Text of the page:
Your Ultimate Checklist for Achieving an Immersive Human-Centric Design

Whether you own a medical facility or senior living center, it’s important to consider how your building’s design will ultimately affect the human experience of the people it serves. This means going in-depth on planning the technology, aesthetics, and functionality of the space. If it’s been a while since you’ve done this, or if you’re starting a new build, here’s what to keep in mind to ensure you practice human centered design and design thinking that enrich the human experience. 

1. Think about how your design will be utilized in real life.

Human centered design practices encompass more than just making a space pretty. They also mandate that you prioritize and plan for how users will navigate and experience what’s in front of them. First, your design must be functional. This is table stakes. Think about workflow and daily tasks that staff members and patients or residents go through, to make sure your design streamlines and supports these actions. 

Second, your technology must be intentional. How do your TVs and audio visual equipment serve and equip those in your care? Is your equipment state-of-the-art or outdated? Your tech must be modernized and serve a clear purpose; otherwise, there’s a good chance it will cause frustration or distraction instead. 

Third, shift from usability to desirability. To really create resident and patient centered design and solutions designed for healthcare and senior living spaces, think about how your design will make the end-user feel. Comfortable? Overly stimulated? Informed? Make sure the feelings it will evoke are the ones you want it to. If not, rework your design.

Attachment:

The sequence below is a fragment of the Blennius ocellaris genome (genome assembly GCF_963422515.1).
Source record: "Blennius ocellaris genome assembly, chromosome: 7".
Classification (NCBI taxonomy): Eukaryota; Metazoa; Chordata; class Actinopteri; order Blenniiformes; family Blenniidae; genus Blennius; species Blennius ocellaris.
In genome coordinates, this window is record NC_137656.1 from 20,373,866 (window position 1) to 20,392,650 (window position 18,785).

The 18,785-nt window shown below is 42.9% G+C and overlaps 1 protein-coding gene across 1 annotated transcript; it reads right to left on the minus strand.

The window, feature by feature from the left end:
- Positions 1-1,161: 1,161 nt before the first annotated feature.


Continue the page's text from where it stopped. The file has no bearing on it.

2. Use market research and survey your target audience. 

Human centered design practices should stem from a deep understanding of your patients or residents. Have you conducted market research into the people who may need your services? Have you surveyed current residents or patients, and prospective ones? Gathering accurate insight and honest feedback can go a long way in helping you update your designs to be more functional and engaging.

Hearing from those whom you serve (or hope to serve) can be a necessary reality check. You might have spearheaded the implementation of your current A/V solution and think it’s golden, but a check-in with your patients might reveal that sound issues are impeding any benefits the solution should bring. 

3. Find a design process that works for you and stick to it. 

Depending on who is on your team, and how you structure it, your design process will vary. But make sure you discover what process works for you, and then keep with it. This will help you better utilize resources and save time since your timeline and approach should be repeatable from project to project. 

Here are some questions to consider:

  • How are you delegating to team members and other stakeholders? How are you collaborating? Can this be enhanced?
  • How do you share information about your design process? Do all involved parties know which step you’re on at any given point? 
  • How open are you to learning from each project? Do you and your team embrace the fact that human centered design and design thinking are iterative processes? 
  • How do you handle the integration between your design and implementation teams? Can this be improved? 

When it comes to creating a facility with an immersive human-centric design, it helps to start at the core of your end user’s needs. Remember to think through the functional, relational, and emotional needs of a patient or resident and then layer on your technology and design accordingly. 

Need more help achieving human centered design practices? Give us a call!